The vambrace is etched with bands of interlacing strapwork involving stylised foliage, partly blackened on a stipple and gilt ground. The bands, which run down the outside of the entire vambrace, down the inside of the lower cannon, across the upper edge of the turner, across the lower end of the lower cannon, and across the wings of the couter, are bordered to either side by three narrower bands, of which the central one is decorated with etched and gilt guilloche, and the outer ones are plain. The same pattern of three narrower bands decorate the subsidiary edges of the vambrace. The transverse rib of the turner is decorated with etched roping, formed of pairs of fine lines. The etching has been added in modern times. Part of the composite half armour HEN.M.12A-J-1933

Notes

History note: Mr James Stewart Henderson of 'Abbotsford', Downs Road, St Helen's Park, Hastings, Sussex

Legal notes

J.S. Henderson Bequest

Measurements and weight

Depth: 14.0 cm
Height: 47.2 cm
Weight: 1.25 kg
Width: 19.0 cm

Acquisition and important dates

Method of acquisition: Bequeathed (1933-03-16) by Henderson, James Stewart

Dating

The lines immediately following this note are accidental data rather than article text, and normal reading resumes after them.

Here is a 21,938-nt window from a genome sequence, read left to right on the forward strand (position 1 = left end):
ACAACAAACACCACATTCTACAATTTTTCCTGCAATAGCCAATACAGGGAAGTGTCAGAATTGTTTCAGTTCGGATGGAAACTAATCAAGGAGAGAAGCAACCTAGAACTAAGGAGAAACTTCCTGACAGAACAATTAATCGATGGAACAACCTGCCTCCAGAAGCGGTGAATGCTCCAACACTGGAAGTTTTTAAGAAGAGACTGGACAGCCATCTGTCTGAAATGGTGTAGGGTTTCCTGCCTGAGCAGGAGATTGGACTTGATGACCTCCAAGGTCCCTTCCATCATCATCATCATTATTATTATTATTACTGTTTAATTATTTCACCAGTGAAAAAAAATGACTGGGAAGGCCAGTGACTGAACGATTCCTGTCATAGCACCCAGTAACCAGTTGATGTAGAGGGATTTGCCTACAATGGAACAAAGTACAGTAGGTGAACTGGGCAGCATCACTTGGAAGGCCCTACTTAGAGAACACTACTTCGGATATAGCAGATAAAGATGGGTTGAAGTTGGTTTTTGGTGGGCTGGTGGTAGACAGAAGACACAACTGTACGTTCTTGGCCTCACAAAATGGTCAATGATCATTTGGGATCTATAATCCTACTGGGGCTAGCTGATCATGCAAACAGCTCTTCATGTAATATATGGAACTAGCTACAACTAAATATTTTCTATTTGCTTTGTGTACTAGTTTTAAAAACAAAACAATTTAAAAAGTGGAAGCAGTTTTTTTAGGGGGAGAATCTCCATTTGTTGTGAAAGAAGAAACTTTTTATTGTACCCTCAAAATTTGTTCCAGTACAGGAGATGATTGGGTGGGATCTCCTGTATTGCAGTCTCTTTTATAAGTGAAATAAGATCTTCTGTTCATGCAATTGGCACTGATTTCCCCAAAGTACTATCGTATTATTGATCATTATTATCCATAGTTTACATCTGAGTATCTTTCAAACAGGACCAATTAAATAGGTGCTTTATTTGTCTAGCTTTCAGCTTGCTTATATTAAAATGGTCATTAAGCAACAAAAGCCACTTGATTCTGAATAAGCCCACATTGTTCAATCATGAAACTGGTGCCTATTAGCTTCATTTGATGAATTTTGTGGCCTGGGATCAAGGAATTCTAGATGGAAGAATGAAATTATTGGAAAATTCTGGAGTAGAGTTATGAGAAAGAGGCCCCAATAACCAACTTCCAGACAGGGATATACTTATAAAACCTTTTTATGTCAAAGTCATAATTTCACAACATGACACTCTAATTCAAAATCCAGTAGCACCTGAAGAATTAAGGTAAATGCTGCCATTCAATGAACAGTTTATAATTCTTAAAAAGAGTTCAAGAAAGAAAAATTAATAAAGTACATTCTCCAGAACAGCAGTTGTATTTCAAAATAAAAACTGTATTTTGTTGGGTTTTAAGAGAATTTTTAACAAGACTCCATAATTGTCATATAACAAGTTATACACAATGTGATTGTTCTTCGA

16th Century, Late
19th Century
Circa 1580 CE - 1590 CE Circa 1800 CE - 1900 CE

Note

South Germany

Components of the work

Loop composed of leather ( modern)
Decoration
Parts
Plates

Materials used in production

Steel

Techniques used in production

Hammering : Formed of a tubular upper cannon with a turner, a winged bracelet couter of three lames, and a tubular lower cannon; hammered, shaped, riveted, hinged plates, with etched decoration added in modern times, and file-roped decoration
Patinating
Forming

Identification numbers

Accession number: HEN.M.12G-1933
Primary reference Number: 17848
Stable URI

Audit data

Created: Saturday 6 August 2011 Updated: Friday 8 January 2016 Last processed: Friday 8 December 2023

Associated departments & institutions

Owner or interested party: The Fitzwilliam Museum
Associated department: Applied Arts

Citation for print

This record can be cited in the Harvard Bibliographic style using the text below:

The Fitzwilliam Museum (2024) "Vambrace" Web page available at: https://data.fitzmuseum.cam.ac.uk/id/object/17848 Accessed: 2024-05-29 13:04:00

Citation for Wikipedia

To cite this record on Wikipedia you can use this code snippet:

{{cite web|url=https://data.fitzmuseum.cam.ac.uk/id/object/17848 |title=Vambrace |author=The Fitzwilliam Museum|accessdate=2024-05-29 13:04:00|publisher=The University of Cambridge}}

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https://data.fitzmuseum.cam.ac.uk/api/v1/objects/object-17848